As sports venues go, Fife Ice Arena can be one of the most intimidating to visit.
A rink that rises in fury can spook the best teams and destroy the focus of the toughest guys in the game.
It’s Fife Flyers’ hidden ace which can transform hockey nights.
But that same audience can be Flyers’ own harshest critic; one that sits in silent, almost sullen contempt, when the team is toiling, and one that can, and does, single out any slackers for particular criticism.
Over 30 years I have seen the crowd create a wall of noise to re-energise teams on their knees and propel them to remarkable victories.
I’ve also seen it boo its own imports ON to the ice.
Remember Steve Gatzos and Tim Coughlin? Their welcome to Kirkcaldy was a chorus of catcalls, a response that the then coach, Mike Fedorko, branded the worst home town support he’d ever seen.
The rink’s design creates a gladiatorial atmosphere – on any given night it could be a thumbs-up to spare some hapless skater, or a thumbs-down to crush the spirit of whoever displeases those in the crowd.
In the 1940s they used to hurl rolled-up match programmes on to the ice.
When the rink had a shop which sold oranges, they hurled the fruit on to the ice pad.
And when they had nothing to hand, they’d stamp their feet on the wooden boards to create a rumble of thunder which echoed round the building, or rise as one to create a wall of noise – defiant, partisan, angry, celebratory, protective... often all in the one night.
Section G was once famous throughout the whole league for leading the noise.
But, let’s be honest, that’s all past tense.
The rink used to be a cauldron. Only occasionally is it roused to full throttle, and even on good nights there are spells when it is happy to sit back in passive mode - the disconnect between the team and the crowd evident for all to see.
But here’s the thing. After seven years of EIHL hockey, Flyers have arguably their best team of this era, one that entertains, works hard and is going head to head with the big guns across the league, and winning.
So where’s the noise?
This is a team that thrives on the electricity generated in the stands, but one also acutely tuned into the silences which can be just as powerful.
The comments of the coaches in this week’s Press have sparked a fascinating debate.
Jeff Hutchins knows better than anyone how intimidating a Fife Flyers’ crowd can be.
As player-coach with Dundee Stars he relished the heat of the battle, and knew how tough it made things if you fell behind.
He was one of the players Fife fans keyed in on – the famous ‘Hutchy’s hankie’ sign on a bedsheet being unveiled midway through one of the clubs’ epic head to heads a memorable moment.
So, when he says he doesn’t feel that intimidatory factor, the club has to listen. And act.
The match night has been stale for some time, and it is in dire need of a complete overhaul.
It used to be billed as the ‘great night out’ – and that was always more than just a marketing slogan.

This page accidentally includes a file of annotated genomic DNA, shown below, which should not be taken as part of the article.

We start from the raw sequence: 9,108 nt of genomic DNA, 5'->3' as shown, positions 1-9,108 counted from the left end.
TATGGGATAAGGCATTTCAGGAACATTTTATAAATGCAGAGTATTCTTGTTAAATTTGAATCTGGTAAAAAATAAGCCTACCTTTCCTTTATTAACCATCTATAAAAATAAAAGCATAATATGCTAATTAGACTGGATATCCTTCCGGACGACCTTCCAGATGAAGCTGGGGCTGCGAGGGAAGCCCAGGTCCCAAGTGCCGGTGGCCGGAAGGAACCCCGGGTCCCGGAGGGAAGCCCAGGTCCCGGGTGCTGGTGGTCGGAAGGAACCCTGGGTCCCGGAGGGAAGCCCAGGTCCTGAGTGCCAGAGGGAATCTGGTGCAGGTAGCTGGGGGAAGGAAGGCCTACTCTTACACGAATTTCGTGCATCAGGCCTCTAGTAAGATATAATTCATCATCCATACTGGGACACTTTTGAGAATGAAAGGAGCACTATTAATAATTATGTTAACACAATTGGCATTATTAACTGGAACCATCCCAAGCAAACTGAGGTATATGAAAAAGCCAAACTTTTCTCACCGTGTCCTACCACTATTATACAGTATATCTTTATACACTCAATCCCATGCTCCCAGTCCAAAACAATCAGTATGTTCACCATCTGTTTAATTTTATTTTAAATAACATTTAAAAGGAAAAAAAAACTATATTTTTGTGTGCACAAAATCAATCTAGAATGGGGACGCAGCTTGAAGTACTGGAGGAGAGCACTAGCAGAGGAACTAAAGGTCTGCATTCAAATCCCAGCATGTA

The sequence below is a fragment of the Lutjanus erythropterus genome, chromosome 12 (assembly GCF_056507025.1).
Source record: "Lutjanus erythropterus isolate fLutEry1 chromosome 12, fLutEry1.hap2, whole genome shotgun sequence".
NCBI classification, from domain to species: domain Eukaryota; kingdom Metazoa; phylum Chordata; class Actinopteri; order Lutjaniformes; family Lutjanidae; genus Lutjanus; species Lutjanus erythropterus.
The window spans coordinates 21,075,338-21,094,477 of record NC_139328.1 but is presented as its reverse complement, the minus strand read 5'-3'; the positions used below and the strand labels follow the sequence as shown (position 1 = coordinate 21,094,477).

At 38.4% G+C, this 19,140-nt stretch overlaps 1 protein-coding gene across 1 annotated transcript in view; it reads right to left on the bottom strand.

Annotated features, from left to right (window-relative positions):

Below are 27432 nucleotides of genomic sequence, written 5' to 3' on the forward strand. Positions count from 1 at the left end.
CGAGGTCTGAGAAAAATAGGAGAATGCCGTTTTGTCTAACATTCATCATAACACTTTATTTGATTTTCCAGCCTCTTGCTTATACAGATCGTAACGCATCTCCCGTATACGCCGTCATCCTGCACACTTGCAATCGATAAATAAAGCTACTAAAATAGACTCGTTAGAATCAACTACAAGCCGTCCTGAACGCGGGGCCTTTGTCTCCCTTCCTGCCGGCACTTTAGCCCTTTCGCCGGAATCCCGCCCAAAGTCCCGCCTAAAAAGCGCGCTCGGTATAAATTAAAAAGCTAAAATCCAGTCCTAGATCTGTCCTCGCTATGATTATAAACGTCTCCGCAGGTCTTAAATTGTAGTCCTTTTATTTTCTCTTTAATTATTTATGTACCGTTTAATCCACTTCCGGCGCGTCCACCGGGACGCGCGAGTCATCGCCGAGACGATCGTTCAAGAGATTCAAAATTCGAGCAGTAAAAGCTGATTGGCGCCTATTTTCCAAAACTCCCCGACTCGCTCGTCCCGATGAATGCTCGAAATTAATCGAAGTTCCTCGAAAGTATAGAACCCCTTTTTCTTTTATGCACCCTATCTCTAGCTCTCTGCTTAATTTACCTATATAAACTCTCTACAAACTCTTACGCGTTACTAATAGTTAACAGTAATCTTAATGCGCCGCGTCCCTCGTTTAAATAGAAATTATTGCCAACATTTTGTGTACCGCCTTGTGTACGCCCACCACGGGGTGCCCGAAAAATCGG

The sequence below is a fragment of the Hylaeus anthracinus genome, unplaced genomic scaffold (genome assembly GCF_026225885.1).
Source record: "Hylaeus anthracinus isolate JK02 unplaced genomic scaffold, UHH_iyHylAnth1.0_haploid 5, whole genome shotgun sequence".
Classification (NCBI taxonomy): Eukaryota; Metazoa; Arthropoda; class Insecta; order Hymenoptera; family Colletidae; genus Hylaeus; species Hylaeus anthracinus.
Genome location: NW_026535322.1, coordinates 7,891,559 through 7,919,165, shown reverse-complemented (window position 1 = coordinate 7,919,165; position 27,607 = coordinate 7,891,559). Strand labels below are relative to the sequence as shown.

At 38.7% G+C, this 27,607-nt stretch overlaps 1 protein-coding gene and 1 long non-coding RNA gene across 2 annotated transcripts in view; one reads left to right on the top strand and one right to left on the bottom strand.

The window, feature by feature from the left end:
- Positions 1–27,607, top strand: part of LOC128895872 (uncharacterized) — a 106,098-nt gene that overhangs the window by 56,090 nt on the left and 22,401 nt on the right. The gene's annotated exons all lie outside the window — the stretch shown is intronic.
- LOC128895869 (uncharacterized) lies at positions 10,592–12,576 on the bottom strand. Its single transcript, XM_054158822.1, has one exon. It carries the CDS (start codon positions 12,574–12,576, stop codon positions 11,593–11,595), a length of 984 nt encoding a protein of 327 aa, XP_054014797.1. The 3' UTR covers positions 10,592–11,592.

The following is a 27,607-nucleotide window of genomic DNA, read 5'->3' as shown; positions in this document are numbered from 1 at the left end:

The sport has changed so much since then.
From Braehead to Belfast, the clubs put on a show. Fife don’t.
There is no build-up. The players warm up and return to the locker rooms ready to play, but the fans go into the game cold. That has to change.
The ideas in response to Matt Elder’s story have come tumbling out – a singing section, better use of the drummers around the sections, change the music, change the DJ, use the mascot more throughout the night, more social events to interact with the team, bring back the fans’ forums, fill the empty seats with more school tickets, improve the poor PR, and re-activate the ‘pack the barn’ initiatives to list but a few.
The ideas are floated with a genuine desire to see things improve – and there are fans sitting in the stands who could be drafted on board tomorrow and make a huge difference.
The key to change? Someone has to be in sole control of the match night.
Right now a lot of people are doing good jobs and working hard behind the scenes – the club doesn’t get the credit for what it does well – but it feels like everyone is also working in isolation. In the absence of a GM – a role, in my view, desperately needed to pull together all the off-ice activity – no-one has a handle on the bigger picture.
The show - the whole match night experience - needs a visible figurehead with the authority to make changes and bring in fresh thinking.
From the tired pre-show in pitch darkness to the standard farewell lap round the pad, every aspect of the match night has to be revisited and improved.
Let’s go back to Fedorko – one straight-talking, hard-nosed hockey coach.
He saw his team jeered off the ice one night and asked the fans why. It wasn’t the defeat that irked them, it was the fact the players didn’t acknowledge the crowd.
The following Saturday, Fedorko ordered them to stand in a circle in centre ice. He went into the middle of it, and made them raise their sticks to all four corners in salute. They got a warm ovation despite another bad loss.
Fedorko got what the crowd wanted, and he delivered.
Out with the old and in with the new is a great Scottish Hogmanay tradition, so, let’s sweep away the staleness of the match night and hit 2018 with the best show possible.
The fans demand it. The team needs it.